About the FICO Credit Score
Because we live in a computer-driven world, it should come as no surprise that your ability to repay virtually any loan boils down to one number.
All the years you've been paying your various bills: your mortgage, car payments, and credit card bills are analyzed, spindled and mutilated into a single indicator of whether you're likely to meet your future obligations.
All three major credit reporting agencies (Equifax, Experian and TransUnion) use a slightly different system to arrive at a credit score. The original FICO model was developed by Fair Isaac and Company.
Experian uses this model and calls its score FICO. Equifax's model, based on FICO, is called BEACON, while TransUnion, which also uses a slightly modified FICO, calls its score EMPIRICA. While the formulas vary from one agency to another, the differences aren't huge; each agency uses the following to build your credit score:
- Credit History - How many years have you had credit?
- Payment History - Do you pay your bills on time?
- Your Credit Card Balances - How many accounts? How much do you owe?
- Inquiries on Your Credit - How many times have lenders pulled your credit for the purpose of lending you money?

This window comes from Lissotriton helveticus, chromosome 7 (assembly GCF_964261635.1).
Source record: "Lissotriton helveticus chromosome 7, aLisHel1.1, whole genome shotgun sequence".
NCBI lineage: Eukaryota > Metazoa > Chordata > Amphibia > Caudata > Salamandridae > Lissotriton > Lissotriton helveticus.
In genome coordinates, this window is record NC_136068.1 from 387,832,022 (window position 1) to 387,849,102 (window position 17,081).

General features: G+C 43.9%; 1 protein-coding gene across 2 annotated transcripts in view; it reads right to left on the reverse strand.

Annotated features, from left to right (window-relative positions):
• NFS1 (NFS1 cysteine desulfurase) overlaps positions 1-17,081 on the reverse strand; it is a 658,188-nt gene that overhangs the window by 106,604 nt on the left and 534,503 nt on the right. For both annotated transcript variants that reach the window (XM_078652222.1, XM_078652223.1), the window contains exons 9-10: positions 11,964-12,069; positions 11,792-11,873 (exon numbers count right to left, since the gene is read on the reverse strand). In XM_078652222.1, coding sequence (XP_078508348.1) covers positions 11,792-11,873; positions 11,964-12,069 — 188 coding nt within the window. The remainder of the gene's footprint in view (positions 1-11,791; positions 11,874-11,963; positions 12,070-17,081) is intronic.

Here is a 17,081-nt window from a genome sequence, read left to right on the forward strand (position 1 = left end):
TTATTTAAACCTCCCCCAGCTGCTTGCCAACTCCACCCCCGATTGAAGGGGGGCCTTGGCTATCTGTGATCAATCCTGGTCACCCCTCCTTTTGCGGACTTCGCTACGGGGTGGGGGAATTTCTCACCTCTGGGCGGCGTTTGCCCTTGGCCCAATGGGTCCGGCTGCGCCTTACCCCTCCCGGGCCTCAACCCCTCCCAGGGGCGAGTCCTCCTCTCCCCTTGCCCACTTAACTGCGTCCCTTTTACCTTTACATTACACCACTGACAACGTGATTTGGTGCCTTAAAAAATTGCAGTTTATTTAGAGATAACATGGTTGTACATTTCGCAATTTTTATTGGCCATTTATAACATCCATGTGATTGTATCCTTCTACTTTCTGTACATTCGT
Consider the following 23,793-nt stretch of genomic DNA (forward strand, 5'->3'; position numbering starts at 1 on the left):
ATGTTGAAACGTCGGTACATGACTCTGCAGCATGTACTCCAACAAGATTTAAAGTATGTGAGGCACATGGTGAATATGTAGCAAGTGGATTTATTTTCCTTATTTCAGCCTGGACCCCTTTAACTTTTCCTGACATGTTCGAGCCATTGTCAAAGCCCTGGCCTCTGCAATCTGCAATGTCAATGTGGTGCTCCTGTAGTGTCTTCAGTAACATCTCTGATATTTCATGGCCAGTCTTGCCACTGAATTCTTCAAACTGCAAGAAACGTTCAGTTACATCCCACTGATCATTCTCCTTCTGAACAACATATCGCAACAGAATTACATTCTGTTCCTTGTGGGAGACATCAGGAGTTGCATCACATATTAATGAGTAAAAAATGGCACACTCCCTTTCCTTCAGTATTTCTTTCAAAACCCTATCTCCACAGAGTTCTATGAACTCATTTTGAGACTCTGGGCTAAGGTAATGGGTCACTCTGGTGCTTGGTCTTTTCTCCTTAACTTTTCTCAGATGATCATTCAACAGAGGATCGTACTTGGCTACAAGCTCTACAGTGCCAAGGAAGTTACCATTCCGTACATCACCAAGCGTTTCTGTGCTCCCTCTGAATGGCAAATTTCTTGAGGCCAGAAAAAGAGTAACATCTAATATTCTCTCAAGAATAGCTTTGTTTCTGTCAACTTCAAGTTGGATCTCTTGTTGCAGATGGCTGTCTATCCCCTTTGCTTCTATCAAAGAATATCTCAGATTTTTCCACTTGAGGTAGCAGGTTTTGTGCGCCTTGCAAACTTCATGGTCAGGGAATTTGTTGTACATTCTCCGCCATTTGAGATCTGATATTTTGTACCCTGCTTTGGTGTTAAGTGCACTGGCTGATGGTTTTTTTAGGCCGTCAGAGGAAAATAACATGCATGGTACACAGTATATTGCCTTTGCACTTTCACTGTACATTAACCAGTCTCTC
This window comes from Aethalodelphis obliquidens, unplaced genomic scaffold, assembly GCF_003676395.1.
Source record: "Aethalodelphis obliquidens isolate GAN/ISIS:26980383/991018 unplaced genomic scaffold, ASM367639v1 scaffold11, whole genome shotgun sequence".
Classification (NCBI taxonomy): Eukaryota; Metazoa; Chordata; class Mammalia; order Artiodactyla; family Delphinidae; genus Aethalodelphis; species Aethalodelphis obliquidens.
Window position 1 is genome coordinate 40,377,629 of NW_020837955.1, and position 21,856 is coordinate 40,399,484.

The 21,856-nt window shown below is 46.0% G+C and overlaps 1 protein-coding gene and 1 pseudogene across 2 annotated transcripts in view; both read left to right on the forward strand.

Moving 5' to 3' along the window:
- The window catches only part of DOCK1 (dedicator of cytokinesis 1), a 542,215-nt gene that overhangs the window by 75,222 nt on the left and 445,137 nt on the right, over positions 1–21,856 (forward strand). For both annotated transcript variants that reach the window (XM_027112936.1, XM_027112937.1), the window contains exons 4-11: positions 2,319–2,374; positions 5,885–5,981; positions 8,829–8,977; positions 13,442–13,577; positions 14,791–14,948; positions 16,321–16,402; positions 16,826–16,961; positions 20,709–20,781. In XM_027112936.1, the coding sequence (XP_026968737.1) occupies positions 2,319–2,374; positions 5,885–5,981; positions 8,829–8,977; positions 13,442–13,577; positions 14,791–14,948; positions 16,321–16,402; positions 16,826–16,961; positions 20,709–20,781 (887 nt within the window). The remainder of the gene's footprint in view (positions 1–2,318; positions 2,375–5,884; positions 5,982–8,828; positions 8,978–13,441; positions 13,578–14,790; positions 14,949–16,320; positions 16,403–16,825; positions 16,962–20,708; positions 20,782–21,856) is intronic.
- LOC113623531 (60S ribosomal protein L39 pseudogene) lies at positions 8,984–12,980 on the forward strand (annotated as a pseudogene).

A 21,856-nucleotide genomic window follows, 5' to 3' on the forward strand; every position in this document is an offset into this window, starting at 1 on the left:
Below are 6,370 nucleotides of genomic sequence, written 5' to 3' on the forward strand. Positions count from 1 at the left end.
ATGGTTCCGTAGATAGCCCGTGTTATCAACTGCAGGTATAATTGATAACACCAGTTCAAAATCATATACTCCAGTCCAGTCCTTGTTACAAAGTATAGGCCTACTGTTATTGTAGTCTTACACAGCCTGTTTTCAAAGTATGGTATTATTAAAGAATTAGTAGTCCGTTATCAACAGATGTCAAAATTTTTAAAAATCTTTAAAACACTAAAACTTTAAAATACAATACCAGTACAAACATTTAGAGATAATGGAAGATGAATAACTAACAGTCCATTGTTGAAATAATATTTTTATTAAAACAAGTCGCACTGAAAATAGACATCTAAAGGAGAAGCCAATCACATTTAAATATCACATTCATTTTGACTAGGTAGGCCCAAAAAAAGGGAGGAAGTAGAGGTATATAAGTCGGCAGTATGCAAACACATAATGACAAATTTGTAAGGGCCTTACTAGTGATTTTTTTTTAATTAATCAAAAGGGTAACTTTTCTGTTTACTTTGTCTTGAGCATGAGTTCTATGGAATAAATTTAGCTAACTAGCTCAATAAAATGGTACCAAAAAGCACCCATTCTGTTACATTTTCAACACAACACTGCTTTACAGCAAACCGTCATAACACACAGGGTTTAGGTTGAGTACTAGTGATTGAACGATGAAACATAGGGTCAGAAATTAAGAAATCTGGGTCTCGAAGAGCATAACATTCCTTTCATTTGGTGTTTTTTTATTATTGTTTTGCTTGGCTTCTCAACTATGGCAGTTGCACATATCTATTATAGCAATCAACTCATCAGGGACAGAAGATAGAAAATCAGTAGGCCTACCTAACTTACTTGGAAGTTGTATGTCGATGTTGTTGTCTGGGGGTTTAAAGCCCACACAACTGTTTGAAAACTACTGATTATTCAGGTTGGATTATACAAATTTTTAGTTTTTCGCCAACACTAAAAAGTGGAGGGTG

Each of these factors is assigned a value and a weight. Each formula produces a single number which varies slightly by agency. Credit scores range from 300 to 800. Higher is always better. Typical home buyers will probably find their scores falling between 620 and 800.
Your score affects how much you pay in interest every month
FICO scores affect more than your ability to get a loan. They also affect your interest rate. Lenders give lower interest rates to individuals with higher scores.
Improving your score
What can you do to raise your FICO score? Unfortunately, not much. Some companies promise quick fixes, but they can't do anything different than what you can do — for free. (Of course you can and should appeal incorrect items on your credit report.)
How do I find out my FICO score?
Before you can improve your credit score, you must know your score and ensure that the credit reports from each credit reporting agency are correct. Fair Isaac has created a web site (www.myFICO.com) that lets you do just that. It's inexpensive, fast, and easy to get your credit score as well as reports from all three agencies. They also provide information and online tools that help you understand how to improve your FICO score.
You can get a free credit report once per year from all three credit reporting agencies at AnnualCreditReport.com. These reports do not include a free credit score, but it's very inexpensive to get one at the same time.
Now that you have all the facts, you will be a more informed consumer and you'll be better positioned to obtain the most favorable mortgage.
Want to know more about your credit score? Call us at (434) 975-5626.